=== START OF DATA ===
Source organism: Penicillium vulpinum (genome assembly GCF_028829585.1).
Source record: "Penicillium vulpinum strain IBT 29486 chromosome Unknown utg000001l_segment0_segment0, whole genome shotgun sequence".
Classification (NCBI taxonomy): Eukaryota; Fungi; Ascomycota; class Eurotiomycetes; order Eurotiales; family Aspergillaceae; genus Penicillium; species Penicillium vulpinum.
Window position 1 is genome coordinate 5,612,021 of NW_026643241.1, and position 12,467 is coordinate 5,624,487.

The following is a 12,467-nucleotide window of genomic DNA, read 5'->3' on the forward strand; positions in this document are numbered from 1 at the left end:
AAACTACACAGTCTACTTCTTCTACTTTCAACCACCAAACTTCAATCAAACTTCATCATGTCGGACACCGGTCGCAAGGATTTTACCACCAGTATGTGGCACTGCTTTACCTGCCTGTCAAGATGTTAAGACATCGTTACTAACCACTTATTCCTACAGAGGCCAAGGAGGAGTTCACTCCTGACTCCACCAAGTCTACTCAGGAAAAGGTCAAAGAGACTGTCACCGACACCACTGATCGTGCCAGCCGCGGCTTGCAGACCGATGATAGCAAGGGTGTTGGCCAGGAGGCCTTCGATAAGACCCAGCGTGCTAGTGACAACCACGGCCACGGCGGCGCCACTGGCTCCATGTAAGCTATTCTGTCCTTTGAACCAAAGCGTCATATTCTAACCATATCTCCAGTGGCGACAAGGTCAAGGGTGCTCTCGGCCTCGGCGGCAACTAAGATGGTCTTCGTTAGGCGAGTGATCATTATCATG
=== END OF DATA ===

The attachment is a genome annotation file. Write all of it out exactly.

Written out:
Source organism: Penicillium vulpinum (genome assembly GCF_028829585.1).
Source record: "Penicillium vulpinum strain IBT 29486 chromosome Unknown utg000001l_segment0_segment0, whole genome shotgun sequence".
Classification (NCBI taxonomy): Eukaryota; Fungi; Ascomycota; class Eurotiomycetes; order Eurotiales; family Aspergillaceae; genus Penicillium; species Penicillium vulpinum.
Window position 1 is genome coordinate 5,612,021 of NW_026643241.1, and position 12,467 is coordinate 5,624,487.

The following is a 12,467-nucleotide window of genomic DNA, read 5'->3' on the forward strand; positions in this document are numbered from 1 at the left end:
AAACTACACAGTCTACTTCTTCTACTTTCAACCACCAAACTTCAATCAAACTTCATCATGTCGGACACCGGTCGCAAGGATTTTACCACCAGTATGTGGCACTGCTTTACCTGCCTGTCAAGATGTTAAGACATCGTTACTAACCACTTATTCCTACAGAGGCCAAGGAGGAGTTCACTCCTGACTCCACCAAGTCTACTCAGGAAAAGGTCAAAGAGACTGTCACCGACACCACTGATCGTGCCAGCCGCGGCTTGCAGACCGATGATAGCAAGGGTGTTGGCCAGGAGGCCTTCGATAAGACCCAGCGTGCTAGTGACAACCACGGCCACGGCGGCGCCACTGGCTCCATGTAAGCTATTCTGTCCTTTGAACCAAAGCGTCATATTCTAACCATATCTCCAGTGGCGACAAGGTCAAGGGTGCTCTCGGCCTCGGCGGCAACTAAGATGGTCTTCGTTAGGCGAGTGATCATTATCATG